The project is an extension of a small home that was getting very cramped housing three generations of a family. The tiny lot, lack of privacy, and narrow streets catalyzed a fresh design approach that looked inward to create social space. The simple white rectangle standing two stories tall is dotted in 200 millimeter square perforations both inside and out to create connectivity.
The windows provide the minimalist home with daylight and visual interest while maintaining privacy and allowing the children to peek out into the world. Many of the windows open to scoop up fresh air and improve connectivity to the outside. The fenestration is carried up to the roof, which is studded with square skylights and features a deck that is accessible via ladder. The blocks of light coming from above turn the upper room into an abstract space, inserting the family into a pixellated environment.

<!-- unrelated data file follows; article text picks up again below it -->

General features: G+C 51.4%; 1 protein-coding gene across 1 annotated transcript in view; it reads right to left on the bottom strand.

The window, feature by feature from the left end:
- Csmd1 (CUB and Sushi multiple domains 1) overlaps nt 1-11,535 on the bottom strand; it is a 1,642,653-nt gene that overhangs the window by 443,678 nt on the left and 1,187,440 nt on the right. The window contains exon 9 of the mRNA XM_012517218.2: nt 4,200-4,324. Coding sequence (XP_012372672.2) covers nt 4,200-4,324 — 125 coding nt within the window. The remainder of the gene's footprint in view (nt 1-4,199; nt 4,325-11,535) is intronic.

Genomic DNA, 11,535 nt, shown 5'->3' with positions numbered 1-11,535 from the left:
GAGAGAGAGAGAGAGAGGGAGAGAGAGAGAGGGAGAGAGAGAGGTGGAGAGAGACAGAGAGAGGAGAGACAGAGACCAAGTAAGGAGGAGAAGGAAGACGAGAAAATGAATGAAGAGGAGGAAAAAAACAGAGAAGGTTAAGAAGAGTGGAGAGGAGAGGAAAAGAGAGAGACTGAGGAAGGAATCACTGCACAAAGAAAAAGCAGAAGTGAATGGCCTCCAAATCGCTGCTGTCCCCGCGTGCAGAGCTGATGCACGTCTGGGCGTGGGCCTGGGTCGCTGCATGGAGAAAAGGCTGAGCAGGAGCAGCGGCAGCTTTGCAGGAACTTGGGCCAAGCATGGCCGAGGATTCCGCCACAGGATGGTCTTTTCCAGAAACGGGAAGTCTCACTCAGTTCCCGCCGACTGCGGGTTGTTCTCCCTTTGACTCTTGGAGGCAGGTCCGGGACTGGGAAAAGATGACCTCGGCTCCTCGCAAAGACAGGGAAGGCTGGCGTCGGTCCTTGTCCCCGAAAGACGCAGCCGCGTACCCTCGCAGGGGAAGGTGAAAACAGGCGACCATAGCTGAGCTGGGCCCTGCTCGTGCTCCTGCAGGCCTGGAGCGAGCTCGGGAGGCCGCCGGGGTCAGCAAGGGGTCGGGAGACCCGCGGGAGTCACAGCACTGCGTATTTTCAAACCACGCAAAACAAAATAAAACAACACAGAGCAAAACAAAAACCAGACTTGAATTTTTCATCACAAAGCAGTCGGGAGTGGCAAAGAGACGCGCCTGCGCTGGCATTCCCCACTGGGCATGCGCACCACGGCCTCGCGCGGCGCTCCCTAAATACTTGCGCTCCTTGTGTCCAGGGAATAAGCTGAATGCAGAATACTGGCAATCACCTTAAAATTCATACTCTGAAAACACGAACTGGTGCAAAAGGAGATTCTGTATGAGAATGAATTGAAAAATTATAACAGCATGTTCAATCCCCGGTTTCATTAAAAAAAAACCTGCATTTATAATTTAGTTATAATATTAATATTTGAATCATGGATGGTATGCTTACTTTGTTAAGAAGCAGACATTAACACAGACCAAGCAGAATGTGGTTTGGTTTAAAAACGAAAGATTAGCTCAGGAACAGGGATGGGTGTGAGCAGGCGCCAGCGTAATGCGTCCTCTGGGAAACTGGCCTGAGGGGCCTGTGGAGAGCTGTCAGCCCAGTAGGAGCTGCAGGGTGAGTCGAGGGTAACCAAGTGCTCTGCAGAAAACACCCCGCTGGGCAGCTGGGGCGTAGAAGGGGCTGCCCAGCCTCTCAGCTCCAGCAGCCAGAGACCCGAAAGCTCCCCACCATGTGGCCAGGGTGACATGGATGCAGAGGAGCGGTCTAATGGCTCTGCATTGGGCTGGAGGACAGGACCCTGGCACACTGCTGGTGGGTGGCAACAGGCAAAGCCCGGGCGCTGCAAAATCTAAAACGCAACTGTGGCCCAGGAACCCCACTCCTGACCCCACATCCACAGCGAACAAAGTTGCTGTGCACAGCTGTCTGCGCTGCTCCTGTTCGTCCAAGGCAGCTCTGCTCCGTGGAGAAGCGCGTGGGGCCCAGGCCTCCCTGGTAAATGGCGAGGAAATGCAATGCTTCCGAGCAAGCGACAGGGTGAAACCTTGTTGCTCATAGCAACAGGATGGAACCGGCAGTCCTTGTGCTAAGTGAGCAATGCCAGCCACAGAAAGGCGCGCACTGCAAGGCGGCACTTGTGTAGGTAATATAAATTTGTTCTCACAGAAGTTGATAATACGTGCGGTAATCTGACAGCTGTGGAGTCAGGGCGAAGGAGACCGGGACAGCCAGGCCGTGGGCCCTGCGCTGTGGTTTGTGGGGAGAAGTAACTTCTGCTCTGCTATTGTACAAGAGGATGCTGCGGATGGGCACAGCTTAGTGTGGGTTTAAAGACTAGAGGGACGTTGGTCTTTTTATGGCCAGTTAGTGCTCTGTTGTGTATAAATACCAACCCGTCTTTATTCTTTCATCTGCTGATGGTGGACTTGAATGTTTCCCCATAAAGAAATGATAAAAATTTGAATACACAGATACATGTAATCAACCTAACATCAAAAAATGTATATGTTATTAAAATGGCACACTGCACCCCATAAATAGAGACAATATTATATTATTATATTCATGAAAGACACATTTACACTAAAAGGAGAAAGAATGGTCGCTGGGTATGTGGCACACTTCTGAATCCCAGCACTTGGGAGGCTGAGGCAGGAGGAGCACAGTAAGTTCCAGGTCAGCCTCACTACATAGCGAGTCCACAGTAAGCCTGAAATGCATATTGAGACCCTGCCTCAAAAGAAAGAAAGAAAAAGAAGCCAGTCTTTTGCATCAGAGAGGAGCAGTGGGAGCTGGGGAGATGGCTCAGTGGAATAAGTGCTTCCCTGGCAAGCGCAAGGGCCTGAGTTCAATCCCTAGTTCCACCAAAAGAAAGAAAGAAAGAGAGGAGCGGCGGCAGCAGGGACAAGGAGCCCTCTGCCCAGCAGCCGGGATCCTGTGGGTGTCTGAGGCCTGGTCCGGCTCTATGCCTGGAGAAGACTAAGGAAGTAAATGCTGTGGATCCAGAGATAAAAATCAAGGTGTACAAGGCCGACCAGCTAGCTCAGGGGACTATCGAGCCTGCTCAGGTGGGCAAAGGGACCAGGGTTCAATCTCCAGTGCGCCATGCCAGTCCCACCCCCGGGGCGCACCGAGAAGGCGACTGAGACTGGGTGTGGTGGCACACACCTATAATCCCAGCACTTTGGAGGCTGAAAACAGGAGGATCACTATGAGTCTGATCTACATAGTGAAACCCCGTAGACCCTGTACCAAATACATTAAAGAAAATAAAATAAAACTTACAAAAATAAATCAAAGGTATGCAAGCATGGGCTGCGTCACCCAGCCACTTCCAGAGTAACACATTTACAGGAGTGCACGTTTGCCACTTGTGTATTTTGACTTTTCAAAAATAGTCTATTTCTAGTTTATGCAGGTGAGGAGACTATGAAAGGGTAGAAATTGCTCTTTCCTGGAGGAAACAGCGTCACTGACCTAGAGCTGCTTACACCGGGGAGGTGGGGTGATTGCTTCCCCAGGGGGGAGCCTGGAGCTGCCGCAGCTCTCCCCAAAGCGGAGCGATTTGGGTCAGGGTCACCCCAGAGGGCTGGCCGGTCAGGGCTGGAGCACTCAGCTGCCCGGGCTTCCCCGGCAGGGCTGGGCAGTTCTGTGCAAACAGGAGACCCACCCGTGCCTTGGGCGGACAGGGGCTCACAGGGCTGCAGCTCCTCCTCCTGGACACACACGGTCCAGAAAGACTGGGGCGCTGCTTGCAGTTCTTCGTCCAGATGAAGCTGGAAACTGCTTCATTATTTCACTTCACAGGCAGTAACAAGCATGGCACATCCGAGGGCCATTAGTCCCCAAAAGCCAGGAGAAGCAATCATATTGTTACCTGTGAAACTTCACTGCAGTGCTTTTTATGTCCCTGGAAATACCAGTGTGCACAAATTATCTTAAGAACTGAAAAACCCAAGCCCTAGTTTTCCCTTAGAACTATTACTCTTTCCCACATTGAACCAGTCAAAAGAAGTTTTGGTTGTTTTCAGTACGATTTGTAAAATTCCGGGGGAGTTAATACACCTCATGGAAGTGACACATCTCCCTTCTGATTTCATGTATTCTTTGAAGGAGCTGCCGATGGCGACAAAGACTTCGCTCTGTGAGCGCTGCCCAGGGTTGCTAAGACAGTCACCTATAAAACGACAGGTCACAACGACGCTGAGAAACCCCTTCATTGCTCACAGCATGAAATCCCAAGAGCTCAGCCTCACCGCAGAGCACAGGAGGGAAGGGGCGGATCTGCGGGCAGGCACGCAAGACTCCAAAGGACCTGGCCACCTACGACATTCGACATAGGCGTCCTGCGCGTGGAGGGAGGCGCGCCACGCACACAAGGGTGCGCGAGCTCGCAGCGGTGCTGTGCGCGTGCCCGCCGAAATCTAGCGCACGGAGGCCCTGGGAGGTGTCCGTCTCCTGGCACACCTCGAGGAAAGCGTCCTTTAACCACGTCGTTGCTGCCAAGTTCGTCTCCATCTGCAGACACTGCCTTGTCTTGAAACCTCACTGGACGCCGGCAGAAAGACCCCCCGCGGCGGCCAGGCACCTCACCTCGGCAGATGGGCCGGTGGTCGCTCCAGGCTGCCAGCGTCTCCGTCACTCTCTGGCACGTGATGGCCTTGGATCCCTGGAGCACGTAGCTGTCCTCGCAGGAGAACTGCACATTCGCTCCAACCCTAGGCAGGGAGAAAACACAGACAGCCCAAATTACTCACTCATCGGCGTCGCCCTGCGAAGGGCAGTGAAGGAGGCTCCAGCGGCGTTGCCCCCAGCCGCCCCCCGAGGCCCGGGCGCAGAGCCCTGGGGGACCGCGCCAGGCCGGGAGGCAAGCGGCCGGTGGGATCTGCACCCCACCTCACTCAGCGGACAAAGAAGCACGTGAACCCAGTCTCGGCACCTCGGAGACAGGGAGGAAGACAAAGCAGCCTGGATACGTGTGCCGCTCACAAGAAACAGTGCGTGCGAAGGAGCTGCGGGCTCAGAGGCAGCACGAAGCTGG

The genius of the design is best expressed in the layout of square openings throughout the floors of the house. These openings are a logical extension of the windows to the interior aesthetically, but they also serve the vital function of enhancing communication. The children can call each other throughout the home, and their deaf parents can communicate via sign language between the floors. By connecting the small home for spontaneous communication, the design strengthens the family’s relationship in what would otherwise be a typical small living space.
Potted plants, poking through some of the squares in the floor, add even more flavor to the space while softening it a bit. The exceptional home takes a simple design element and utilizes it for multiple functions to create a highly livable and playful environment.
+ Takeshi Hosaka Architects
Photos © KOJI FUJII / Nacasa & Partners Inc.